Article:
The Supreme Court on Tuesday refused to step into a legal fight over state laws that require contractors to pledge not to boycott Israel.
The justices rejected an appeal on behalf of an alternative weekly newspaper in Little Rock, Arkansas, that objected to a state law that reduces fees paid to contractors that refuse to sign the pledge.
The full federal appeals court in St. Louis upheld the law, overturning a three-judge panel’s finding that it violated constitutional free speech rights.
Similar measures in Arizona, Kansas and Texas were initially blocked by courts, prompting lawmakers to focus only on larger contracts. Arkansas’ law applies to contracts worth $1,000 or more.
Republican legislators in Arkansas who drafted the 2017 law have said it wasn’t prompted by a specific incident in the state. It followed similar restrictions enacted by other states in response to a movement promoting boycotts, divestment and sanctions of Israeli institutions and businesses over the country’s treatment of Palestinians. Israeli officials said the campaign masked a deeper goal of delegitimizing and even destroying their country.
Wisconsin’s conservative-controlled Supreme Court ruled Friday that absentee ballot drop boxes may be placed only in election offices and that no one other than the voter can return a ballot in person, dealing a defeat to Democrats who said the decision would make it harder to vote in the battleground state.
However, the court didn’t address whether anyone other than the voter can return his or her own ballot by mail. That means that anyone could still collect multiple ballots for voters and, instead of using a drop box, put them in the mail.
Republicans have argued that practice, known as ballot harvesting, is ripe with fraud although there has been no evidence of that happening in Wisconsin. Democrats and others argue that many voters, particularly the elderly and disabled, have difficulty returning their ballots without the assistance of others.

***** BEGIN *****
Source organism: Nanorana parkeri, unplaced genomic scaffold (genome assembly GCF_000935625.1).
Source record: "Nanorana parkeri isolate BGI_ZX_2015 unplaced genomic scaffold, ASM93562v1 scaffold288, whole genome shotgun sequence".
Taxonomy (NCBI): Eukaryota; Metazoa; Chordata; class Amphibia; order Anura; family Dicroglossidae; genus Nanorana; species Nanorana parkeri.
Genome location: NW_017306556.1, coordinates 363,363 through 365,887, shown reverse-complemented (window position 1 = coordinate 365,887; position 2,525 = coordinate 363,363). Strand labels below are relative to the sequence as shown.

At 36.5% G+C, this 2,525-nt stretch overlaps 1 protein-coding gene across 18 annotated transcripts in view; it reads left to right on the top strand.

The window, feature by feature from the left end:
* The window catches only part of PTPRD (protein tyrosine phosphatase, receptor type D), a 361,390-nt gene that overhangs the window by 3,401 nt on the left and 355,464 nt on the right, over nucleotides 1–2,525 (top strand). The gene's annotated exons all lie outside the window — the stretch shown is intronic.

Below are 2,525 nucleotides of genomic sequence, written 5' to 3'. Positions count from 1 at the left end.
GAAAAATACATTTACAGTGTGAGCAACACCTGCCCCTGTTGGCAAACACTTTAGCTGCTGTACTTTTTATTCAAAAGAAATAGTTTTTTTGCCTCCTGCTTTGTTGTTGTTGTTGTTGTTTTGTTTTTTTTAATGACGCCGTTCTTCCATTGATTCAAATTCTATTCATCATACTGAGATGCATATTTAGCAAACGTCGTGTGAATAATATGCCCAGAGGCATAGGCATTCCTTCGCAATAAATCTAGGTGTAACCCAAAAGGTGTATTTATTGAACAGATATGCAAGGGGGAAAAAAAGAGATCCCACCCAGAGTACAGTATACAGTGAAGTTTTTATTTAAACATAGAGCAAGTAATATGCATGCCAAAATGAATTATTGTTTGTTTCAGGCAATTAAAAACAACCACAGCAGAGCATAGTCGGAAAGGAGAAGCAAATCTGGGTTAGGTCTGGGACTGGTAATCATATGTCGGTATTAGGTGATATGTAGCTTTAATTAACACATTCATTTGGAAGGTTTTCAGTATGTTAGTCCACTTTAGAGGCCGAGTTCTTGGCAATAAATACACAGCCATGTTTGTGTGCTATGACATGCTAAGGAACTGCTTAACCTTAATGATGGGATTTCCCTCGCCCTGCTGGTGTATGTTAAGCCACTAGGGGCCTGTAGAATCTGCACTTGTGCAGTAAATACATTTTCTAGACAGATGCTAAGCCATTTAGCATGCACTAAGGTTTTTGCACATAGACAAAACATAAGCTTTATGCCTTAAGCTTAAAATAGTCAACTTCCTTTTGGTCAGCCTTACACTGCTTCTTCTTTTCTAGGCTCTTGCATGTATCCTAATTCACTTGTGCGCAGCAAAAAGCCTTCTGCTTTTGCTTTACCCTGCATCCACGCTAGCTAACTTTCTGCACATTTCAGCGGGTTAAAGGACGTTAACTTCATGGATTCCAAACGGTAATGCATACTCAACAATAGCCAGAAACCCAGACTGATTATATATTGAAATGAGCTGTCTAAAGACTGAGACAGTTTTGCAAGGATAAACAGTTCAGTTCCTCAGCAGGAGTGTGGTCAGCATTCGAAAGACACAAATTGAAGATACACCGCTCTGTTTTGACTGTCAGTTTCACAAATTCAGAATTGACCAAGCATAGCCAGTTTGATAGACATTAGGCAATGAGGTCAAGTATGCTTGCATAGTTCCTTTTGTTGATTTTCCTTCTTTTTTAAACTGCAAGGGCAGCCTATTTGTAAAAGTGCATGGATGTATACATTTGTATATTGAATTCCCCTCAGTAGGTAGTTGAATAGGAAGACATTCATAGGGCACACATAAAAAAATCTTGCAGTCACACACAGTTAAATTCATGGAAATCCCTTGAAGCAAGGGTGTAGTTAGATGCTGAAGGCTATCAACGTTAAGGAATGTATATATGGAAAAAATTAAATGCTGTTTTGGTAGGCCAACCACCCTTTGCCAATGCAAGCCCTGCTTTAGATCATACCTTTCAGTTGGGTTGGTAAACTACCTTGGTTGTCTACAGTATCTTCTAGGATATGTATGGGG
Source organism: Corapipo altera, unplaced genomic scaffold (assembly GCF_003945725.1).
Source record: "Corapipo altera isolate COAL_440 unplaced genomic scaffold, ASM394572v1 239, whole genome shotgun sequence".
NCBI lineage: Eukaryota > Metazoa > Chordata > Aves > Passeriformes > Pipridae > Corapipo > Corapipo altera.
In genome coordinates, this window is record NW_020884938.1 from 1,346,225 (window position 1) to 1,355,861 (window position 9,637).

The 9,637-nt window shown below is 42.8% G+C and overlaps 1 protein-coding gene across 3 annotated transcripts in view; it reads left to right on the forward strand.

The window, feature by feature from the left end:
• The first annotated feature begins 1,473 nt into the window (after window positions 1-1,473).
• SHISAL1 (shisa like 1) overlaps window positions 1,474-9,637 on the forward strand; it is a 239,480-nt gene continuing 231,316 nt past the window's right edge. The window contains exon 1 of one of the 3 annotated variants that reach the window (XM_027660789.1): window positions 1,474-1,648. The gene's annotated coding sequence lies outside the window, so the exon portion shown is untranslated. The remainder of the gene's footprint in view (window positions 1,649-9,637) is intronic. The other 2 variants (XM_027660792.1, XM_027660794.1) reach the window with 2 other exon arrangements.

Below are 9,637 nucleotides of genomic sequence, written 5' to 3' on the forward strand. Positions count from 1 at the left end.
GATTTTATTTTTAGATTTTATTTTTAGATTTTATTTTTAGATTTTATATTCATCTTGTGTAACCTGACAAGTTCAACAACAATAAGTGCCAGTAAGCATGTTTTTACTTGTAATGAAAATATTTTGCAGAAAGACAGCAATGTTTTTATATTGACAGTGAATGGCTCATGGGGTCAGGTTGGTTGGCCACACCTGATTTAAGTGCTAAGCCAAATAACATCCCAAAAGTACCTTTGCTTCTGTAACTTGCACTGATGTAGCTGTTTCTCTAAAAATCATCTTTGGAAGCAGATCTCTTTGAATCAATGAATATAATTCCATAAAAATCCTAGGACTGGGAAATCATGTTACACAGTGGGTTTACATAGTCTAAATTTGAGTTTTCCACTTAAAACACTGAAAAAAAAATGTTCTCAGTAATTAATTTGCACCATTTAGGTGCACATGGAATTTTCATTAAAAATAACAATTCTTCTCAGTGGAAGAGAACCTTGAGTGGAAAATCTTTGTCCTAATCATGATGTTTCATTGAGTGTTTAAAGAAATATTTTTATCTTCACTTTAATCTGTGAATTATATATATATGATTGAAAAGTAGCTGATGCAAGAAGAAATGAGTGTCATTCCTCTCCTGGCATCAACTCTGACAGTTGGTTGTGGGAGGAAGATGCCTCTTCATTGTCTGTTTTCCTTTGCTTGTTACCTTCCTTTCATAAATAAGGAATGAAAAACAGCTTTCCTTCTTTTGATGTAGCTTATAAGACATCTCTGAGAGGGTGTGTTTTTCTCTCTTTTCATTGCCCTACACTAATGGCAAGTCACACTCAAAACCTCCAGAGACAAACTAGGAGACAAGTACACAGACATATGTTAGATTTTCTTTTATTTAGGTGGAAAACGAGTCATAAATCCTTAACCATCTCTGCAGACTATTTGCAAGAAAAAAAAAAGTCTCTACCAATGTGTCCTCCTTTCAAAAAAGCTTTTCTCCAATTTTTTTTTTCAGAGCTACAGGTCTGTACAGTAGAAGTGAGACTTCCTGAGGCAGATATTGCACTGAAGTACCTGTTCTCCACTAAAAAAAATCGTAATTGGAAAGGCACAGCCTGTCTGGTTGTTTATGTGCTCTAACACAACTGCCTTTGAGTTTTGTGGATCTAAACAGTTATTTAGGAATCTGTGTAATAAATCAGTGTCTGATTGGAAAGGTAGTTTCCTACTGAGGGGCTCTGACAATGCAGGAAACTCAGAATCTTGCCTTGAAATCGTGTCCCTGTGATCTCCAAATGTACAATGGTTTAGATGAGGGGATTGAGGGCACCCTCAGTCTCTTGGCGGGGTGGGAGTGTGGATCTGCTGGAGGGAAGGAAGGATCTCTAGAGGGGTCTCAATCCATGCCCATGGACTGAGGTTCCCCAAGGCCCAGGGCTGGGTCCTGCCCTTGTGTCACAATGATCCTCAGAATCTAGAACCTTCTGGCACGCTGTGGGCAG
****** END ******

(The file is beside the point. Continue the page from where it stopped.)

Supporters argue drop boxes are a better option than mailing ballots because they go directly to the clerks and can’t be lost or delayed in transit.
The decision sets absentee ballot rules for the Aug. 9 primary and the fall election; Republican U.S. Sen. Ron Johnson and Democratic Gov. Tony Evers are seeking reelection in key races.
Johnson and other Republicans hailed it as a win for voter integrity.
“This decision is a big step in the right direction,” Johnson said.
Evers and other Democrats said the ruling will make it more difficult for people to vote.
“It’s a slap in the face of democracy itself,” said Democratic Party Chairman Ben Wikler.
The court’s 4-3 ruling also has critical implications in the 2024 presidential race, in which Wisconsin will again be among a handful of battleground states. President Joe Biden defeated Donald Trump in 2020 by just under 21,000 votes, four years after Trump narrowly won the state by a similar margin.
New Orleans City Council President Jason Williams and an attorney in his law firm pleaded not guilty to federal tax fraud charges on Friday.